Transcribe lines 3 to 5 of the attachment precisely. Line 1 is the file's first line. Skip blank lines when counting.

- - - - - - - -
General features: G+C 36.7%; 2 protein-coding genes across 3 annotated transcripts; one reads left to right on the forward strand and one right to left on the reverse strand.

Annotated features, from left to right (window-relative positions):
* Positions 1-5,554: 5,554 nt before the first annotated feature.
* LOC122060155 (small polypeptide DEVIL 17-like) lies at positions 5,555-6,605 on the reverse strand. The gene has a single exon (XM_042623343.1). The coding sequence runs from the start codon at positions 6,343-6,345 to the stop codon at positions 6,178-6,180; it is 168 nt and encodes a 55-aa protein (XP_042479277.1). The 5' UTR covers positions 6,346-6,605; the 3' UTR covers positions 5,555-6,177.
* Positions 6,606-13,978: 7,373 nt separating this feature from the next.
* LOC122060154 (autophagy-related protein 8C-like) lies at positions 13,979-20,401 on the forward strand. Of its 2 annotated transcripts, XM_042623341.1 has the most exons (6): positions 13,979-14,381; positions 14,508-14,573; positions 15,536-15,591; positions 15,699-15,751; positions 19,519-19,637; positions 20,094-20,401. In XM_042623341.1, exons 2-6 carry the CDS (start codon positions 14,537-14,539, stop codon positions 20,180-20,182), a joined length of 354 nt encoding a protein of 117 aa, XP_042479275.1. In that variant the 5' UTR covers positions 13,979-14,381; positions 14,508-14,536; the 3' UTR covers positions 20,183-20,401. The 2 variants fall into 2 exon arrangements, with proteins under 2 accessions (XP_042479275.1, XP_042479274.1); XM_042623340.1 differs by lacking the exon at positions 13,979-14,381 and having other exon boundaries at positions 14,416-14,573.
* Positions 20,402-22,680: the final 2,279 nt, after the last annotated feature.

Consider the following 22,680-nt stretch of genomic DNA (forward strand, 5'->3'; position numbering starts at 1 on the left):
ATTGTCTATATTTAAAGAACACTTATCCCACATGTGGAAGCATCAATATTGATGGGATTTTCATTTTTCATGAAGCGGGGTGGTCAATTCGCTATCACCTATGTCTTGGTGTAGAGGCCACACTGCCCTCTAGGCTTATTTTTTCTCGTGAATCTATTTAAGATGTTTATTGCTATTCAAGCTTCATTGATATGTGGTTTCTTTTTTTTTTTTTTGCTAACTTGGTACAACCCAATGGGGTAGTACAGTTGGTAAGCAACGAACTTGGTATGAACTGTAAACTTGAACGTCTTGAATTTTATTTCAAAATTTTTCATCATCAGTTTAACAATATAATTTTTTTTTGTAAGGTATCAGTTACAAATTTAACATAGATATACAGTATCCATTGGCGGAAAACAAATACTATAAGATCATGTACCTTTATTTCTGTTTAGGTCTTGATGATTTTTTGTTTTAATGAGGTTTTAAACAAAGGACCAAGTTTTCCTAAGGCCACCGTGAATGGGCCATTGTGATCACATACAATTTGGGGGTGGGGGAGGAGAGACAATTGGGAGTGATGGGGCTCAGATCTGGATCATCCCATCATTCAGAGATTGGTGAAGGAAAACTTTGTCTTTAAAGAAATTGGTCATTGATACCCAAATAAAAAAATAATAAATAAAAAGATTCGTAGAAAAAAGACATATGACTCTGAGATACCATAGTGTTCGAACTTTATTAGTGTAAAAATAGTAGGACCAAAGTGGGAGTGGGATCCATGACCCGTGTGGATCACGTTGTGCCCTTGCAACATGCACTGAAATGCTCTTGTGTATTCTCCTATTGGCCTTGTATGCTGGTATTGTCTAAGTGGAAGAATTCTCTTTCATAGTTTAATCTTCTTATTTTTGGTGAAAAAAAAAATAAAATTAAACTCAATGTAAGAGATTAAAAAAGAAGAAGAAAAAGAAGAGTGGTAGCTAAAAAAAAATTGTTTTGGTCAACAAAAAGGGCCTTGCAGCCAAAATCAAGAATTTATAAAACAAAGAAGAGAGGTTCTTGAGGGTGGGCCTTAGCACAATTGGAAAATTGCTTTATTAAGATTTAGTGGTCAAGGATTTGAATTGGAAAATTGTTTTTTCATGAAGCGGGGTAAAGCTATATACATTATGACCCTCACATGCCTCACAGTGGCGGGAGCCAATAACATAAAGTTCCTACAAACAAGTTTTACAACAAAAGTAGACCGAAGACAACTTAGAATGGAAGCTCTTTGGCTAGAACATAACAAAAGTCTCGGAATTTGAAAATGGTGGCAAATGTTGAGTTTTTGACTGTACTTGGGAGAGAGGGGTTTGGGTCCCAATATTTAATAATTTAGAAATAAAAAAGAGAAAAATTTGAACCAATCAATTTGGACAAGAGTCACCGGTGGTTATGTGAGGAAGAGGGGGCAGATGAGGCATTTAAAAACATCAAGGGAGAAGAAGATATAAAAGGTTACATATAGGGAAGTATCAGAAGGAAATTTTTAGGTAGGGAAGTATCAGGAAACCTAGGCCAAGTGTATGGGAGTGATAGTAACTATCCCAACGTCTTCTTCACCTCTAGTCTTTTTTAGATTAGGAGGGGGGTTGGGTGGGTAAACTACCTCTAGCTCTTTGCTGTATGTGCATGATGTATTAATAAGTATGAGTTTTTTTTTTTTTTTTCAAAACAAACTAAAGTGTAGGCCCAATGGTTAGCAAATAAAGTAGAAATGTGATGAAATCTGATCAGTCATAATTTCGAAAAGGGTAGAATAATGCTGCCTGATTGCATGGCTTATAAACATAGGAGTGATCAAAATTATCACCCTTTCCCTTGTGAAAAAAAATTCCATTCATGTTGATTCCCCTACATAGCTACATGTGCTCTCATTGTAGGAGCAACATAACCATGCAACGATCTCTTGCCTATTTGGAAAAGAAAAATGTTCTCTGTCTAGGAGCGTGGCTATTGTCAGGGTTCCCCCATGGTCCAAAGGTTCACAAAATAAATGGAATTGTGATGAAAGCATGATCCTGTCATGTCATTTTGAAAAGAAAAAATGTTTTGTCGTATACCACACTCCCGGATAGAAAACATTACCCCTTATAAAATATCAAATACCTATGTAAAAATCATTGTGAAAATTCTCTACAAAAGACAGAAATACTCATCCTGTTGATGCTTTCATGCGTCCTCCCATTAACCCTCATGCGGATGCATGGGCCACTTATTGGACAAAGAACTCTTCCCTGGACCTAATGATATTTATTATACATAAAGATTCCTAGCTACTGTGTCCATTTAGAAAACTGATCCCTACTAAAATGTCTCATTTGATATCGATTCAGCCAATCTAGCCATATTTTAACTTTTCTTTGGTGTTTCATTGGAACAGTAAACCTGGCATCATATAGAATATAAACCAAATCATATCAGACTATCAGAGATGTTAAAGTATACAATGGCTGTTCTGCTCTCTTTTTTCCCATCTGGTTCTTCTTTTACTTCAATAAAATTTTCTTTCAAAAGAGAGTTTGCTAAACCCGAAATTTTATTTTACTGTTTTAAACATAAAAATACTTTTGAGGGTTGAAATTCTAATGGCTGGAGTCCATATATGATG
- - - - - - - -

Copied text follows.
* Positions 1-5,554: 5,554 nt before the first annotated feature.
* LOC122060155 (small polypeptide DEVIL 17-like) lies at positions 5,555-6,605 on the reverse strand. The gene has a single exon (XM_042623343.1). The coding sequence runs from the start codon at positions 6,343-6,345 to the stop codon at positions 6,178-6,180; it is 168 nt and encodes a 55-aa protein (XP_042479277.1). The 5' UTR covers positions 6,346-6,605; the 3' UTR covers positions 5,555-6,177.
* Positions 6,606-13,978: 7,373 nt separating this feature from the next.